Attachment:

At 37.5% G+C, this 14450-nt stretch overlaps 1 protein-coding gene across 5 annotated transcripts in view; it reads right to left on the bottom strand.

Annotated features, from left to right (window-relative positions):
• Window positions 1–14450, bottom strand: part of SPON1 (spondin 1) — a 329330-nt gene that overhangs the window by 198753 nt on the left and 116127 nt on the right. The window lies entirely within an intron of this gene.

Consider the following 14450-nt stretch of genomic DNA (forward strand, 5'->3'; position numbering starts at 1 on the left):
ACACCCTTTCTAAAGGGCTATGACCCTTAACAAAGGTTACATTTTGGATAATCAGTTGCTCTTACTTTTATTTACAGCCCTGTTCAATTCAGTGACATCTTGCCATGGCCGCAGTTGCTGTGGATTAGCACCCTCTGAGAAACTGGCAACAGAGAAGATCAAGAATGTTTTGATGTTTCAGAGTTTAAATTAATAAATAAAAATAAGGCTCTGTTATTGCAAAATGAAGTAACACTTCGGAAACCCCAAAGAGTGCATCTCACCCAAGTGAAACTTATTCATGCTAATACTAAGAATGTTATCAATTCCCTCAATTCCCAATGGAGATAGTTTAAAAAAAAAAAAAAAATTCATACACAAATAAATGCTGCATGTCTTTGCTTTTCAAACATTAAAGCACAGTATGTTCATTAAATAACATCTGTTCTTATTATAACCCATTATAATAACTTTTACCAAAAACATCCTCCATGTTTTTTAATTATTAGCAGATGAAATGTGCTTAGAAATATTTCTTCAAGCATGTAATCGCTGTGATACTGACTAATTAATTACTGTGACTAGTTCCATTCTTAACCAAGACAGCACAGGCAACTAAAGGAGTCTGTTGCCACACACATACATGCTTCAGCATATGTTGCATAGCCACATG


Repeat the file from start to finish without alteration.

At 37.5% G+C, this 14450-nt stretch overlaps 1 protein-coding gene across 5 annotated transcripts in view; it reads right to left on the bottom strand.

Annotated features, from left to right (window-relative positions):
• Window positions 1–14450, bottom strand: part of SPON1 (spondin 1) — a 329330-nt gene that overhangs the window by 198753 nt on the left and 116127 nt on the right. The window lies entirely within an intron of this gene.

Consider the following 14450-nt stretch of genomic DNA (forward strand, 5'->3'; position numbering starts at 1 on the left):
ACACCCTTTCTAAAGGGCTATGACCCTTAACAAAGGTTACATTTTGGATAATCAGTTGCTCTTACTTTTATTTACAGCCCTGTTCAATTCAGTGACATCTTGCCATGGCCGCAGTTGCTGTGGATTAGCACCCTCTGAGAAACTGGCAACAGAGAAGATCAAGAATGTTTTGATGTTTCAGAGTTTAAATTAATAAATAAAAATAAGGCTCTGTTATTGCAAAATGAAGTAACACTTCGGAAACCCCAAAGAGTGCATCTCACCCAAGTGAAACTTATTCATGCTAATACTAAGAATGTTATCAATTCCCTCAATTCCCAATGGAGATAGTTTAAAAAAAAAAAAAAAATTCATACACAAATAAATGCTGCATGTCTTTGCTTTTCAAACATTAAAGCACAGTATGTTCATTAAATAACATCTGTTCTTATTATAACCCATTATAATAACTTTTACCAAAAACATCCTCCATGTTTTTTAATTATTAGCAGATGAAATGTGCTTAGAAATATTTCTTCAAGCATGTAATCGCTGTGATACTGACTAATTAATTACTGTGACTAGTTCCATTCTTAACCAAGACAGCACAGGCAACTAAAGGAGTCTGTTGCCACACACATACATGCTTCAGCATATGTTGCATAGCCACATG